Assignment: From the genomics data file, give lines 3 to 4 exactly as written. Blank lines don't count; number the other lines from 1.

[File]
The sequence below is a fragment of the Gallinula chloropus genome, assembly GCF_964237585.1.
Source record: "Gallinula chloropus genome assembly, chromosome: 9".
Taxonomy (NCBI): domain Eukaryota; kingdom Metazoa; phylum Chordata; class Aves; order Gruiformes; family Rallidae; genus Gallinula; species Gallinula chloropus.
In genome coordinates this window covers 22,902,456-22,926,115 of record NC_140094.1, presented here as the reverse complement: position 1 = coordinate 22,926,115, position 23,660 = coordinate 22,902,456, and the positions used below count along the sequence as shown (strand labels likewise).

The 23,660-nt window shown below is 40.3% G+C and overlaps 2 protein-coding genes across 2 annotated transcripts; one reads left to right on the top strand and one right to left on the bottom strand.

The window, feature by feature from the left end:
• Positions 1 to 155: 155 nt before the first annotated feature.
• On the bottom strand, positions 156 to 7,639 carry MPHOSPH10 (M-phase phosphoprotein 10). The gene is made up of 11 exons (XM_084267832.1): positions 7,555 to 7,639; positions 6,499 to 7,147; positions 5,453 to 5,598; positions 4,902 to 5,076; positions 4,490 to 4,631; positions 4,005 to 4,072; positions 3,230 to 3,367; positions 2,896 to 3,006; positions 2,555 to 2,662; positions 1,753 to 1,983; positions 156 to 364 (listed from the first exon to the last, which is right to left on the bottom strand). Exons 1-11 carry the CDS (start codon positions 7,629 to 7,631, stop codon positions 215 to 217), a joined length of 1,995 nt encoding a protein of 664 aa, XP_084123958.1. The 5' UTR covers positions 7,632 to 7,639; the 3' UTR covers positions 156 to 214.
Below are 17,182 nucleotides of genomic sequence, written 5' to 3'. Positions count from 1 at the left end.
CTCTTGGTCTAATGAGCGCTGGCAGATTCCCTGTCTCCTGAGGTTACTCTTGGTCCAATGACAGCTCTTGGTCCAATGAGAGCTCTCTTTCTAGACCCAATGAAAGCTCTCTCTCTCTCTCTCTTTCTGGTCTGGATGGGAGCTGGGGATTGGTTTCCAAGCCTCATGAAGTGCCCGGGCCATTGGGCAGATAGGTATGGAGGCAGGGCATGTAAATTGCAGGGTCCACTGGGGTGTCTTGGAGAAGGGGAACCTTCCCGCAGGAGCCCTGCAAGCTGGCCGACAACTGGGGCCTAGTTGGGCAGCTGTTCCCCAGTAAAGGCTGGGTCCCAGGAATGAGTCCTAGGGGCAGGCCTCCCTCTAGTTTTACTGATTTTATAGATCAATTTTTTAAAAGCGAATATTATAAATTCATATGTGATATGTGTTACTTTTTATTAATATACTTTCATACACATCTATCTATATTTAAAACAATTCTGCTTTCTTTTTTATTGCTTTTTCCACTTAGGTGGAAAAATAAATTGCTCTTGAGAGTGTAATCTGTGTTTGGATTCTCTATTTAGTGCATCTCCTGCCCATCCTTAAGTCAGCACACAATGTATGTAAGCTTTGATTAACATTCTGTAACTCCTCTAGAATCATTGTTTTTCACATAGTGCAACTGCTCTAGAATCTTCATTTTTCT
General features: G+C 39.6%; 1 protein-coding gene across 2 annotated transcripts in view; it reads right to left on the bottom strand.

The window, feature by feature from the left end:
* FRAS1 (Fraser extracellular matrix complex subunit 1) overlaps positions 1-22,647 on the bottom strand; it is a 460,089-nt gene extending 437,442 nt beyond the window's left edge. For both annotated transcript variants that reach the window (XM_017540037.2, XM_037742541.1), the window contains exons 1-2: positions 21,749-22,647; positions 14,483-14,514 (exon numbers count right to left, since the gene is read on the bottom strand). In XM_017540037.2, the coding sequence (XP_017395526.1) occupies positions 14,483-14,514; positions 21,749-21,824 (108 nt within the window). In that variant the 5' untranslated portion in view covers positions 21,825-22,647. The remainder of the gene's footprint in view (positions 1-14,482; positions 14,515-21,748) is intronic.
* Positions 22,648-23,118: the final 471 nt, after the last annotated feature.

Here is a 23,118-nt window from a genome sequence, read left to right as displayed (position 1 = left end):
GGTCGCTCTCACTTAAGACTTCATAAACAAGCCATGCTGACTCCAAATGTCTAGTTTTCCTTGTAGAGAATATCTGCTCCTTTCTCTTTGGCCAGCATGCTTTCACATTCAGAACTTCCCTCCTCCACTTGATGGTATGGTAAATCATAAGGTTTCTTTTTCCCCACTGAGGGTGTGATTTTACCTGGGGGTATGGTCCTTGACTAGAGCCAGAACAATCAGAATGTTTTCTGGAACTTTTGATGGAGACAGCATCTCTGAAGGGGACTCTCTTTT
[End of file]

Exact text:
Taxonomy (NCBI): domain Eukaryota; kingdom Metazoa; phylum Chordata; class Aves; order Gruiformes; family Rallidae; genus Gallinula; species Gallinula chloropus.
In genome coordinates this window covers 22,902,456-22,926,115 of record NC_140094.1, presented here as the reverse complement: position 1 = coordinate 22,926,115, position 23,660 = coordinate 22,902,456, and the positions used below count along the sequence as shown (strand labels likewise).